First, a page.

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The Raven and Poe's Real Life

The life experiences of Edgar Allan Poe shaped his works as deeply as those of any other artist of his stature. In Poe's case, the author experienced a significant number of deaths of family members and loved ones, from leaving him an orphan to witnessing the death of his beloved wife. As Lindsay (1953) explains, "Always haunting him was the thought of the death of his mother, then of the death of women he loved, then of the death of his foster-mother, and finally his wife" (p. 11). The themes of death and the spirit world as a malevolent force are evident in many of Poe's stories and poems. Braddy (1973) explains that Poe creates "ghostly poems" that exhibit the death, near-madness, and indifferent world that were part of Poe's existence (p. 5). This analysis will explore the themes of death and the spirit world as they are conveyed in one of Poe's most haunting and famous poems, The Raven. A conclusion will address what might have driven Poe to focus on these kinds of dark themes obsessively in his career.

Poe's haunting by death, his belief in malevolent forces in the spirit world, and his use of hallucinogenic substances are all expressed in the setting, tone, and character of The Raven. The poem is eighteen stanzas long, and Poe (2008) sets the tone of loneliness and despair in the first stanza that depicts the old and alone, half-asleep narrator, "Once upon a midnight dreary, while I pondered, weak and weary, / Over many a quaint and curious volume of forgotten lore--/ While I nodded, nearly napping" (p. 1). Poe uses distinct language choices to help set this lonely and dreary setting in which an old man becomes grim over a malevolent omen of death. In the next stanza he tells us it is winter, a "bleak" December, while he uses "ghost" to describe what the burning embers leave behind upon the floor (Poe, 2008, p. 1).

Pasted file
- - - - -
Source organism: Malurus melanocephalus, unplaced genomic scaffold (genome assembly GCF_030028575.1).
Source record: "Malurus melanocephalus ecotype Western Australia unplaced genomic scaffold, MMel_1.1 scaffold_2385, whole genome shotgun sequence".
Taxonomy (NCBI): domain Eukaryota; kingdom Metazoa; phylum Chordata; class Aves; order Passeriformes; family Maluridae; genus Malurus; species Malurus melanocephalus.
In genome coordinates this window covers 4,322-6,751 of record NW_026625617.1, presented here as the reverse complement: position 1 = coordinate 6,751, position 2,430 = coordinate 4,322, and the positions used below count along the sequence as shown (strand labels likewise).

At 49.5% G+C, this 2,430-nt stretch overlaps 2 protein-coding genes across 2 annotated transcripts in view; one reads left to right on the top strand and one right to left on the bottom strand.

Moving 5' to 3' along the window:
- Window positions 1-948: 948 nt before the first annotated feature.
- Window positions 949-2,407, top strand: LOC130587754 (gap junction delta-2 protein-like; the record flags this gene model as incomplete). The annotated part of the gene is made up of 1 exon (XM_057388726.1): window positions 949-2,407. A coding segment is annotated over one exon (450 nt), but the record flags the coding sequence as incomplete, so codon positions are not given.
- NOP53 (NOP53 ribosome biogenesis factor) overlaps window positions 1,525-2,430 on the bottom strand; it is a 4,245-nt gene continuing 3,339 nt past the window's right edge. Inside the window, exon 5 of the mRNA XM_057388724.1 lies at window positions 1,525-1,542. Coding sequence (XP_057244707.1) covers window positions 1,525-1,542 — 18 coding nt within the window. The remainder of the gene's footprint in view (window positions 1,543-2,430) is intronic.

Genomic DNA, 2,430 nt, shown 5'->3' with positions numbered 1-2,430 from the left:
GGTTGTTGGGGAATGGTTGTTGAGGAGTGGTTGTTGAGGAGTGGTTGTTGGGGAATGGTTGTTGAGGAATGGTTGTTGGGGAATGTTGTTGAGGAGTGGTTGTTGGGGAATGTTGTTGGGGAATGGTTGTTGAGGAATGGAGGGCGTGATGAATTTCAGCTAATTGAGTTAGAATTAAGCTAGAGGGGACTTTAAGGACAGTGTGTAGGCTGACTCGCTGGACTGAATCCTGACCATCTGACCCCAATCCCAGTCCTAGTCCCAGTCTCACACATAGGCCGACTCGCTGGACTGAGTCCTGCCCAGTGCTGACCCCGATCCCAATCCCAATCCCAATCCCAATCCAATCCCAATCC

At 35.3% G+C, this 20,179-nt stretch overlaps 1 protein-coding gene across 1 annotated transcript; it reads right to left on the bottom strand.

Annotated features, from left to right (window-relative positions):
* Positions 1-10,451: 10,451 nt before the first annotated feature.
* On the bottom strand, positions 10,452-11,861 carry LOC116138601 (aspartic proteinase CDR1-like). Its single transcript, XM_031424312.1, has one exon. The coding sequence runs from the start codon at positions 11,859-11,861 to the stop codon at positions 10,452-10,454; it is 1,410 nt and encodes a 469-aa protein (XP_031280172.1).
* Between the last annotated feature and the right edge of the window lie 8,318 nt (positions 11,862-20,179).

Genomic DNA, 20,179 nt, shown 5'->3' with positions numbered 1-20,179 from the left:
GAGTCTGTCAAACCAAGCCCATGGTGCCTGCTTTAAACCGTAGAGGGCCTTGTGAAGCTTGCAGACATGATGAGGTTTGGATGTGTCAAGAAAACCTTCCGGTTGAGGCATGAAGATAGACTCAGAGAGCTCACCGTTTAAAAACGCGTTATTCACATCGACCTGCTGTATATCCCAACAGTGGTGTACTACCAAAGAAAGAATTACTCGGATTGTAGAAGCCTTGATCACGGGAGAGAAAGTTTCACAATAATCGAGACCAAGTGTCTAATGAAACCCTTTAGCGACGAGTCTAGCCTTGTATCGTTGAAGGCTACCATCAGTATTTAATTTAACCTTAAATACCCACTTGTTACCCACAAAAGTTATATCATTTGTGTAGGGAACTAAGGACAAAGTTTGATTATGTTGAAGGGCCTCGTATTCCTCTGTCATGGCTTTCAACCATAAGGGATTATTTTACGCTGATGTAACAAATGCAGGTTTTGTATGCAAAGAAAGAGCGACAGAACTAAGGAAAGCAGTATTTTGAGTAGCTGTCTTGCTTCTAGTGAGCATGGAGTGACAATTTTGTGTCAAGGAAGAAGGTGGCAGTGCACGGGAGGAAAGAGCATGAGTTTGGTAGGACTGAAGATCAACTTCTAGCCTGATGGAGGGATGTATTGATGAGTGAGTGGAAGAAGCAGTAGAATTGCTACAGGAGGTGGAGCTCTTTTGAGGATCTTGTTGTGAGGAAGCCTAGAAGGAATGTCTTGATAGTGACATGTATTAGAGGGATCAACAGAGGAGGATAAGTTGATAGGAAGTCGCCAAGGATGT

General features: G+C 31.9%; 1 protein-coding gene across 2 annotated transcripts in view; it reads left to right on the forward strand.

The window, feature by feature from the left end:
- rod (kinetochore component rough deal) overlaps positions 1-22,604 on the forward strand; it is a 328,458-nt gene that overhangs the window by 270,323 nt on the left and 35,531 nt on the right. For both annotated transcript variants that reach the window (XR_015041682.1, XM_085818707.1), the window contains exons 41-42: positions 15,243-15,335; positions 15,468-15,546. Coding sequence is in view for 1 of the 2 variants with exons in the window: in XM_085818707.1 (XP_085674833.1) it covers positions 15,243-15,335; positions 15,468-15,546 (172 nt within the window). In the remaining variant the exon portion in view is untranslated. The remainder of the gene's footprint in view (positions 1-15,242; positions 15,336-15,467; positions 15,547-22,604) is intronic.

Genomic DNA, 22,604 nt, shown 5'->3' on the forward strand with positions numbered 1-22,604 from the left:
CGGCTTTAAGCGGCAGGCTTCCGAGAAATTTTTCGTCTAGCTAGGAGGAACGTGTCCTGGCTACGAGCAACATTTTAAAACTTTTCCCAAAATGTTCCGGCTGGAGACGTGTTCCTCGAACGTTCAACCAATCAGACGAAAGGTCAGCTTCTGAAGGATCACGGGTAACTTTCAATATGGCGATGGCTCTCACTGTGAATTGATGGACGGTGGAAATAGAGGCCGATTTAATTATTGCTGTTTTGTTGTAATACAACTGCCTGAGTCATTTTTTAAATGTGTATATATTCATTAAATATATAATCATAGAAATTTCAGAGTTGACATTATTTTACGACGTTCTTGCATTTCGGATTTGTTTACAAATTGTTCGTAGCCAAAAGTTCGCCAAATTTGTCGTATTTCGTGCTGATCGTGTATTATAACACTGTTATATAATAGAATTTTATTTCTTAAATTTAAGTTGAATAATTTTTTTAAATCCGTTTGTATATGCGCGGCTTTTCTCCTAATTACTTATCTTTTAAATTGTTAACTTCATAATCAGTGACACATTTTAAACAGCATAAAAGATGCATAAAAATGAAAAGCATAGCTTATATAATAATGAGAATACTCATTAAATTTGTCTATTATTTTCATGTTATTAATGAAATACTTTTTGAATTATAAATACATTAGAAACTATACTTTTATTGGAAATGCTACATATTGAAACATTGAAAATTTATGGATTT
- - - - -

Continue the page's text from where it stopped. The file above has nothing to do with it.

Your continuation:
Poe's creation of a ghostly and bleak atmosphere reinforce his experiences...

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The Raven and Poe's Real Life. (1969, December 31). In Retrieved 21:04, May 24, 2020, from